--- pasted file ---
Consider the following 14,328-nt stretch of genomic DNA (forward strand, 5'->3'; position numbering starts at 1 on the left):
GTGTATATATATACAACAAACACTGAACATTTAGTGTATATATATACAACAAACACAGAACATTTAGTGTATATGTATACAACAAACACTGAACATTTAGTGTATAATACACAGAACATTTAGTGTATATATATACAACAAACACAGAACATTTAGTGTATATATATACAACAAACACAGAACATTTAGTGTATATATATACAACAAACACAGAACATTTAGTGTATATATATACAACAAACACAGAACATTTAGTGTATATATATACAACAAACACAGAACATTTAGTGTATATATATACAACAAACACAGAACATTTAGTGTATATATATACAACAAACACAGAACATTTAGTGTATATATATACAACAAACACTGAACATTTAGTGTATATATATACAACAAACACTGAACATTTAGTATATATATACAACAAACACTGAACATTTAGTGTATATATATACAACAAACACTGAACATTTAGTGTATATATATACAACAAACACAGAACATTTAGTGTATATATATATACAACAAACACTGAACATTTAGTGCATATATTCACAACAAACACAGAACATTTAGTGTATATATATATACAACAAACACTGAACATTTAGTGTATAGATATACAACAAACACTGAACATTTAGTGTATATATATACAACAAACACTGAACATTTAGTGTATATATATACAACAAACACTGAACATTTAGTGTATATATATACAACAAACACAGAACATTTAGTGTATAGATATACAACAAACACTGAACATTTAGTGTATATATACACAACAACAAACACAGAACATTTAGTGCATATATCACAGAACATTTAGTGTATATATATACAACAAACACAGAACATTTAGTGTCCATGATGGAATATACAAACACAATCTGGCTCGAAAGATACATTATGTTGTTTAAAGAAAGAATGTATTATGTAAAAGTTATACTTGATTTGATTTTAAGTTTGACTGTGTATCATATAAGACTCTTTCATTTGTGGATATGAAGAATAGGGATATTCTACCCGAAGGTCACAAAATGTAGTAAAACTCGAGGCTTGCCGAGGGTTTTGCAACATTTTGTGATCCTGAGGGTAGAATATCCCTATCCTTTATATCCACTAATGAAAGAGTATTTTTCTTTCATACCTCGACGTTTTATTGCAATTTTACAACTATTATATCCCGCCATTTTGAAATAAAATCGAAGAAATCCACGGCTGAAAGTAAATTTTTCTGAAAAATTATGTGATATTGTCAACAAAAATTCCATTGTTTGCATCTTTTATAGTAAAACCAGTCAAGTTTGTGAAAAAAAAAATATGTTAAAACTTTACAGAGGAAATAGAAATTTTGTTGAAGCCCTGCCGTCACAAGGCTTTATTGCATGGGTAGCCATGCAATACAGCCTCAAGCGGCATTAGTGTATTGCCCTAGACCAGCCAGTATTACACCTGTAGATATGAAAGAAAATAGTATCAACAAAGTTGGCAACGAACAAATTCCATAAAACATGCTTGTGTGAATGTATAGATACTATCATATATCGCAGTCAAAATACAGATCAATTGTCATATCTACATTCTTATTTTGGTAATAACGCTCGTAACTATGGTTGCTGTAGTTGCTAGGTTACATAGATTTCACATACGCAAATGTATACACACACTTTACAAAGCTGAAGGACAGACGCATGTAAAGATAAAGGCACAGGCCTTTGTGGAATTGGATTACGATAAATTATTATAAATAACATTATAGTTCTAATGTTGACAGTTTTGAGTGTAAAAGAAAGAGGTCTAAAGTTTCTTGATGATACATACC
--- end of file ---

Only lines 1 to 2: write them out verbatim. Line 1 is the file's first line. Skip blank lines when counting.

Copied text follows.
Consider the following 14,328-nt stretch of genomic DNA (forward strand, 5'->3'; position numbering starts at 1 on the left):
GTGTATATATATACAACAAACACTGAACATTTAGTGTATATATATACAACAAACACAGAACATTTAGTGTATATGTATACAACAAACACTGAACATTTAGTGTATAATACACAGAACATTTAGTGTATATATATACAACAAACACAGAACATTTAGTGTATATATATACAACAAACACAGAACATTTAGTGTATATATATACAACAAACACAGAACATTTAGTGTATATATATACAACAAACACAGAACATTTAGTGTATATATATACAACAAACACAGAACATTTAGTGTATATATATACAACAAACACAGAACATTTAGTGTATATATATACAACAAACACAGAACATTTAGTGTATATATATACAACAAACACTGAACATTTAGTGTATATATATACAACAAACACTGAACATTTAGTATATATATACAACAAACACTGAACATTTAGTGTATATATATACAACAAACACTGAACATTTAGTGTATATATATACAACAAACACAGAACATTTAGTGTATATATATATACAACAAACACTGAACATTTAGTGCATATATTCACAACAAACACAGAACATTTAGTGTATATATATATACAACAAACACTGAACATTTAGTGTATAGATATACAACAAACACTGAACATTTAGTGTATATATATACAACAAACACTGAACATTTAGTGTATATATATACAACAAACACTGAACATTTAGTGTATATATATACAACAAACACAGAACATTTAGTGTATAGATATACAACAAACACTGAACATTTAGTGTATATATACACAACAACAAACACAGAACATTTAGTGCATATATCACAGAACATTTAGTGTATATATATACAACAAACACAGAACATTTAGTGTCCATGATGGAATATACAAACACAATCTGGCTCGAAAGATACATTATGTTGTTTAAAGAAAGAATGTATTATGTAAAAGTTATACTTGATTTGATTTTAAGTTTGACTGTGTATCATATAAGACTCTTTCATTTGTGGATATGAAGAATAGGGATATTCTACCCGAAGGTCACAAAATGTAGTAAAACTCGAGGCTTGCCGAGGGTTTTGCAACATTTTGTGATCCTGAGGGTAGAATATCCCTATCCTTTATATCCACTAATGAAAGAGTATTTTTCTTTCATACCTCGACGTTTTATTGCAATTTTACAACTATTATATCCCGCCATTTTGAAATAAAATCGAAGAAATCCACGGCTGAAAGTAAATTTTTCTGAAAAATTATGTGATATTGTCAACAAAAATTCCATTGTTTGCATCTTTTATAGTAAAACCAGTCAAGTTTGTGAAAAAAAAAATATGTTAAAACTTTACAGAGGAAATAGAAATTTTGTTGAAGCCCTGCCGTCACAAGGCTTTATTGCATGGGTAGCCATGCAATACAGCCTCAAGCGGCATTAGTGTATTGCCCTAGACCAGCCAGTATTACACCTGTAGATATGAAAGAAAATAGTATCAACAAAGTTGGCAACGAACAAATTCCATAAAACATGCTTGTGTGAATGTATAGATACTATCATATATCGCAGTCAAAATACAGATCAATTGTCATATCTACATTCTTATTTTGGTAATAACGCTCGTAACTATGGTTGCTGTAGTTGCTAGGTTACATAGATTTCACATACGCAAATGTATACACACACTTTACAAAGCTGAAGGACAGACGCATGTAAAGATAAAGGCACAGGCCTTTGTGGAATTGGATTACGATAAATTATTATAAATAACATTATAGTTCTAATGTTGACAGTTTTGAGTGTAAAAGAAAGAGGTCTAAAGTTTCTTGATGATACATACC